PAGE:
Here it is, the final installment for my healthy appetizer extravaganza for my upcoming debut on ABC’s KATU AM Northwest–and this one might be my favorite.
There comes a point, somewhere between the third piece of pumpkin pie on Thanksgiving day and the one too many glasses of wine at the awkward office holiday party that you realize that you don’t want another mini quiche, or to lay eyes on anything wrapped in bacon. In these moments you are experiencing what I like to call
“wait, when’s that last time I had a vegetable?”
OK, who doesn’t love bite-sized morsels of rich, festive and “special” food around the holidays? Most of us humans indulge during the season, and for many of us, this easily morphs into “oh what the hell, I’ve gone this far down the rabbit hole of baked brie and homemade fudge, I a may as well just go all in and start all over on January 1st”. Come on…you know you’ve uttered those very words at some point in the last 3 weeks.
Call the orgy of rich, indulgent (and oftentimes not even really all that delicious) fare at this time of year the inspiration for this recipe. This is a light and refreshing appetizer that also feels very appropriate for the season. With a subtle bite of horseradish, the crisp slightly bitter snap of the endive and the fresh burst of lemon and chive, they are a perfect respite from yet another hunk of cheese.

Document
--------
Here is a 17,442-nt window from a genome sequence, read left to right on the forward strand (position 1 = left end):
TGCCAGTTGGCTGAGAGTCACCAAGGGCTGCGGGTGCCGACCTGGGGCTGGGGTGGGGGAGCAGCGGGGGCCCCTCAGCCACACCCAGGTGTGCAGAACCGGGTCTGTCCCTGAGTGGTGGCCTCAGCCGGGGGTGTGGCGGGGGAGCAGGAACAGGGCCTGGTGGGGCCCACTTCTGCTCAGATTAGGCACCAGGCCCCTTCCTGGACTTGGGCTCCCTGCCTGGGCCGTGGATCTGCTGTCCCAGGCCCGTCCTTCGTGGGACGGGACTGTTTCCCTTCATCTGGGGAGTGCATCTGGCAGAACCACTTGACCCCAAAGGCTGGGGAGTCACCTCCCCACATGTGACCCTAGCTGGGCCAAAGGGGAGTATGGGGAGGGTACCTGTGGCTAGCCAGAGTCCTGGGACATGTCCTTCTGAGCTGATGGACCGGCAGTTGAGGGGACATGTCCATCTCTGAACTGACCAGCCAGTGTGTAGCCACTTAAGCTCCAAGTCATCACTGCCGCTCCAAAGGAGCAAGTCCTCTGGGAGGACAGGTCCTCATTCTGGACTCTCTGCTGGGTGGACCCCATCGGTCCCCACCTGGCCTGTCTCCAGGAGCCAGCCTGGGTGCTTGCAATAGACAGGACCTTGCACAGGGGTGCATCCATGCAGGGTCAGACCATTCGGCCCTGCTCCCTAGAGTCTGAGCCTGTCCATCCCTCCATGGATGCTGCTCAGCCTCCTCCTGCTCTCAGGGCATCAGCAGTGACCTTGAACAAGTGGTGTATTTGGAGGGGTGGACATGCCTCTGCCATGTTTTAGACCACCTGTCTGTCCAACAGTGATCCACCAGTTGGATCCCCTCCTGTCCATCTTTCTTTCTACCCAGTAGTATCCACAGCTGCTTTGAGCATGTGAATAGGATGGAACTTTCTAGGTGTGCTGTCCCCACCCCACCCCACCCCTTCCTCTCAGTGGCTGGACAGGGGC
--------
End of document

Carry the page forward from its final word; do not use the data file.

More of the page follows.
Which brings me to this. One of my go-to strategies for getting through the holidays without having to pull the next-size-up pair of jeans out of the back of your closet:
Focus on the foods that you really enjoy and that are typically only offered during the holidays. For me this includes things like stuffing and apple pie at Thanksgiving and my family’s famous deviled eggs and spicy homemade cookies (think ginger snaps and molasses) at Christmas. I just don’t see the point of wasting the eating part of the celebration on things like cheese and crackers and mini quiches … or anything in a puff pastry for that matter. Give some thought to what the once-a-year treats you look forward to are and go from there.
A couple of tips about this recipe. The crab salad can be prepared a day ahead. I wouldn’t assemble the final dish until a couple of hours until you plan to serve it. Feel free to play around with the flavors. Not a big fan of horseradish mustard? Try a mildly sweet German mustard instead, or skip the mustard altogether and replace with herbs (dill or tarragon would be great here). Make sure to give the mixture a good taste to check for the right amount of salt (you’ll probably use more than you’d expect).